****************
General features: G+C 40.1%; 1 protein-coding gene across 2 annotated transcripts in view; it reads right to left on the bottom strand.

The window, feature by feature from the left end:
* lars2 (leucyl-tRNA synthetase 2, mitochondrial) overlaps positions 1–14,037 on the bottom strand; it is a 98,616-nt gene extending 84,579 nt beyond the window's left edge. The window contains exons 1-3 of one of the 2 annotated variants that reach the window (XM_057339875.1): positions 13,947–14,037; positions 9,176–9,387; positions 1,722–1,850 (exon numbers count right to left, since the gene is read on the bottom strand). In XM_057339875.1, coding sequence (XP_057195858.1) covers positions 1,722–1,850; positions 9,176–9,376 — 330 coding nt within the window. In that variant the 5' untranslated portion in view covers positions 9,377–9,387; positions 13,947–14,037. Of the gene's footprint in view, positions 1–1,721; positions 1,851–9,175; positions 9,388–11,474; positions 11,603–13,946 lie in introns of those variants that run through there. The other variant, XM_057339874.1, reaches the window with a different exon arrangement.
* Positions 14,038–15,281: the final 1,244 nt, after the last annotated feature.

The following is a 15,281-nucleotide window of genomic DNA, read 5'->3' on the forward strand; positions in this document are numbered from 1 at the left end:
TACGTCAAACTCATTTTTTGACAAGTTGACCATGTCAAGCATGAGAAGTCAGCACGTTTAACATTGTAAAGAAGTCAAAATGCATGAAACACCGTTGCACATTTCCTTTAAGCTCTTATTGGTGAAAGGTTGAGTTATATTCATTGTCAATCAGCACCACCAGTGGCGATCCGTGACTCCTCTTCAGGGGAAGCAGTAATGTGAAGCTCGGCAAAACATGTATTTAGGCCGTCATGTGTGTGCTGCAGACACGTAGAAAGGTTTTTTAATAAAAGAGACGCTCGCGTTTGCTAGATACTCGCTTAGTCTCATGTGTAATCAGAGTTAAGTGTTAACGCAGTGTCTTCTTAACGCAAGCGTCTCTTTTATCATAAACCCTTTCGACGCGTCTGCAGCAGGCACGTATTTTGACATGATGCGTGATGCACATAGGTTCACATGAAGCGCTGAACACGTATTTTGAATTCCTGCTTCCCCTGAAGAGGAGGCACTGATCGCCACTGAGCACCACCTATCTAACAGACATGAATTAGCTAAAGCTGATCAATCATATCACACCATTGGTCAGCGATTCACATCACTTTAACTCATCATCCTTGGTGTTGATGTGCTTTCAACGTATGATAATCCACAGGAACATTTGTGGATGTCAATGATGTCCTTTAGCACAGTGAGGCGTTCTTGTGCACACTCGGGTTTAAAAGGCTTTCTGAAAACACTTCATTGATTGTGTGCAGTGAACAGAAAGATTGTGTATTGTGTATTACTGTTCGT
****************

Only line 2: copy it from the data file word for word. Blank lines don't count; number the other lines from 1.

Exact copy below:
The window, feature by feature from the left end: